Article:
A host of voices are terrifying the public with disinformation about GMOs, pesticides, and other key elements of agricultural productivity. This fear infects both the Right and the Left and is well funded by shadowy benefactors. Environmentalism that sees humanity as the source of solutions is a good thing, but the environmentalism that sees humans as the main problem is a real threat to the future. The Environmental Working Group is promoting cancer in humans by reducing their intake of cancer-fighting fruits and vegetables and by frightening them away from using sunscreens.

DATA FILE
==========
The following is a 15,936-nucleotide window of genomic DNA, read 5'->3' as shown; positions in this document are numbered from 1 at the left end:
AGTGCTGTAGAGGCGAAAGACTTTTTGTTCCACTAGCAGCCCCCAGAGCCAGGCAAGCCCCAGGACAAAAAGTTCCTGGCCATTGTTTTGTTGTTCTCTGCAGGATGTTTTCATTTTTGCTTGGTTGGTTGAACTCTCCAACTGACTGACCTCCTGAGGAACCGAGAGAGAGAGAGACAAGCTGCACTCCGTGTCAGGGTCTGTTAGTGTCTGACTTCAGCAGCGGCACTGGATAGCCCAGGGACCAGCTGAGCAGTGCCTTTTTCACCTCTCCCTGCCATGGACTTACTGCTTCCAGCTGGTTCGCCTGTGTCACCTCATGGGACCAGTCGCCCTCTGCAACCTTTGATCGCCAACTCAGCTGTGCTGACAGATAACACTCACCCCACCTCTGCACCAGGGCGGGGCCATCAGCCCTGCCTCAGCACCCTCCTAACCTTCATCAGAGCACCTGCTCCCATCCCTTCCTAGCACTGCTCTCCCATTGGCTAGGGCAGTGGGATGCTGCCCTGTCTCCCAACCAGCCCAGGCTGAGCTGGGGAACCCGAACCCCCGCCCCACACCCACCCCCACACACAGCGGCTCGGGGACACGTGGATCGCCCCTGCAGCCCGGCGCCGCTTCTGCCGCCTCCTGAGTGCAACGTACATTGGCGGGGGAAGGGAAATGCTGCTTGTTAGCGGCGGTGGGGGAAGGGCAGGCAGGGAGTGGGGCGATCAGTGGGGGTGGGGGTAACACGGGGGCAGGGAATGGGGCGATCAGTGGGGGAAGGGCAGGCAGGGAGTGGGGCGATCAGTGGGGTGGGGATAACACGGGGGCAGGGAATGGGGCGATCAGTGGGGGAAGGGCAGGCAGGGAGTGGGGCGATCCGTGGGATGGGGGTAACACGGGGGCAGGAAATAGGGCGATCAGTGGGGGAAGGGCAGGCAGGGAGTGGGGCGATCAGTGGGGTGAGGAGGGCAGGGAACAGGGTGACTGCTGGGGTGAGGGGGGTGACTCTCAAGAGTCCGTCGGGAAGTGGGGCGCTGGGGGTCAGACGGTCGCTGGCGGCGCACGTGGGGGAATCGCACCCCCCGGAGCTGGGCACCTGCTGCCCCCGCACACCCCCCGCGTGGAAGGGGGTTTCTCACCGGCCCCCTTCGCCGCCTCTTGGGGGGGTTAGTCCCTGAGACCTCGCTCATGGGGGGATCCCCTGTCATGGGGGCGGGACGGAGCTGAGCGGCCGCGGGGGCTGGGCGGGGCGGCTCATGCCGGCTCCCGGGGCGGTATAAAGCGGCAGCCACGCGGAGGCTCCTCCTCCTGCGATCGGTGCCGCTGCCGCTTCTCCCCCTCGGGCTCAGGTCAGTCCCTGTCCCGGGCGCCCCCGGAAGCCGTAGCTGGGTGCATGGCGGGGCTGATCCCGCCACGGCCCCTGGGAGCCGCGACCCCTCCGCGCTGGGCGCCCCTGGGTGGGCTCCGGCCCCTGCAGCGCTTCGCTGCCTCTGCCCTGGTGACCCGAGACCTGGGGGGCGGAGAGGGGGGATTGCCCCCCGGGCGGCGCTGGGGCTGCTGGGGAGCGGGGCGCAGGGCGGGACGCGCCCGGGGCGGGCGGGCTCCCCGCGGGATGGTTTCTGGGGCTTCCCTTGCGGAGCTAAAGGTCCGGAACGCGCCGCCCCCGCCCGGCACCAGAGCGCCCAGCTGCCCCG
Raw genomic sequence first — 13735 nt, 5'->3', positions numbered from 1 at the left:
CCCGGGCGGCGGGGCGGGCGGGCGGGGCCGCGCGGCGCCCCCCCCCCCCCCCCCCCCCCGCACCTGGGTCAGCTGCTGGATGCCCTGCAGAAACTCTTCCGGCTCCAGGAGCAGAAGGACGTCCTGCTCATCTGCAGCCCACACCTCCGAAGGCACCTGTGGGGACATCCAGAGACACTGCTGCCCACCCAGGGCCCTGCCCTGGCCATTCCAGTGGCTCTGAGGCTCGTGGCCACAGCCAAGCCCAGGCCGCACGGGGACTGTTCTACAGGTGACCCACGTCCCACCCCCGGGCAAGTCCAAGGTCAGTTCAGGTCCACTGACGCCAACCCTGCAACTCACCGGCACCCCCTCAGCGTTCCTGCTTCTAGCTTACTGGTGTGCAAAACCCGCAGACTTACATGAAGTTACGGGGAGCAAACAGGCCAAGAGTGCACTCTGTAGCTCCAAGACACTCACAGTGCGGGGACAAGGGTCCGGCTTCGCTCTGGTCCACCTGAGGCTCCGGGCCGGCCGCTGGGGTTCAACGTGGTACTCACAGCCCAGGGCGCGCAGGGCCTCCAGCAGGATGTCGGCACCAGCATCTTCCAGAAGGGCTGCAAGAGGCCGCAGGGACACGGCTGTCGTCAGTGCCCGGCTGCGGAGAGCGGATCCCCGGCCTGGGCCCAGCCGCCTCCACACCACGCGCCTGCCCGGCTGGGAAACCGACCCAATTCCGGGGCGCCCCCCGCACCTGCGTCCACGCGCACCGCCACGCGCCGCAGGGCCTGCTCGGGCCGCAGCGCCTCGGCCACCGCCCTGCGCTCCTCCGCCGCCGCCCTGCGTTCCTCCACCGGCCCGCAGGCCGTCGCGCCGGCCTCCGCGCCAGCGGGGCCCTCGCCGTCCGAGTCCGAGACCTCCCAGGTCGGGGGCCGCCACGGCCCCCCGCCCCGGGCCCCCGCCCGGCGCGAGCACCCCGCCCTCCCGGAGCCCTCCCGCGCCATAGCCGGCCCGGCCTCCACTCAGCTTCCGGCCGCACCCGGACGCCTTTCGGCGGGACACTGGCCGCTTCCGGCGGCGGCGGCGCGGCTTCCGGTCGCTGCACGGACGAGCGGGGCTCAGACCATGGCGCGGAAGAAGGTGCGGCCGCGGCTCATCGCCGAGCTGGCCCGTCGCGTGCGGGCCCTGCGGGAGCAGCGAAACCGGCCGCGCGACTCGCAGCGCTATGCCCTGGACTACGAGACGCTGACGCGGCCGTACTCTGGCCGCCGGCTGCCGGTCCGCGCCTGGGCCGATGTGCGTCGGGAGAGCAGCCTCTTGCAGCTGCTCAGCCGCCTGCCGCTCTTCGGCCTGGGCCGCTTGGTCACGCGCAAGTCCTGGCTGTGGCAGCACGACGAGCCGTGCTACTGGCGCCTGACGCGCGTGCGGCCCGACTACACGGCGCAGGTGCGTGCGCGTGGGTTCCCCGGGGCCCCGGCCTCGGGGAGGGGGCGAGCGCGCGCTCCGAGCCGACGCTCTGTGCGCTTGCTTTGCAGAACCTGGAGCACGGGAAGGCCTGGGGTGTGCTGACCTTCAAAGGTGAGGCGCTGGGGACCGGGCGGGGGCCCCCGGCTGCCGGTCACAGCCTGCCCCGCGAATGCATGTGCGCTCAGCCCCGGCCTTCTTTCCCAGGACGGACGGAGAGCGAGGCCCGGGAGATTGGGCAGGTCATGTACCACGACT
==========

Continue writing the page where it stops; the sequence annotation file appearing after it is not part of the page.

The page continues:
Rising uncertainty about private investment in agricultural research
It costs a lot of money to maintain a pesticide screening effort. Because of the fear industry, the uncritical press and the under-qualified political leadership, the companies that invest billions in R&D cannot count on a reliable reward for their efforts. Uncertainties on the regulatory and market front have a chilling effect on investment at the same time that generics are cutting into their profitability. This will not only effect farmers. This discovery engine is also what finds all the actives for public health-oriented pest control (mosquitoes, roaches, bedbugs…).
Each of these issues can be addressed with sufficient time, funding and creativity, but global agriculture is facing them all, simultaneously. It is an enormous challenge.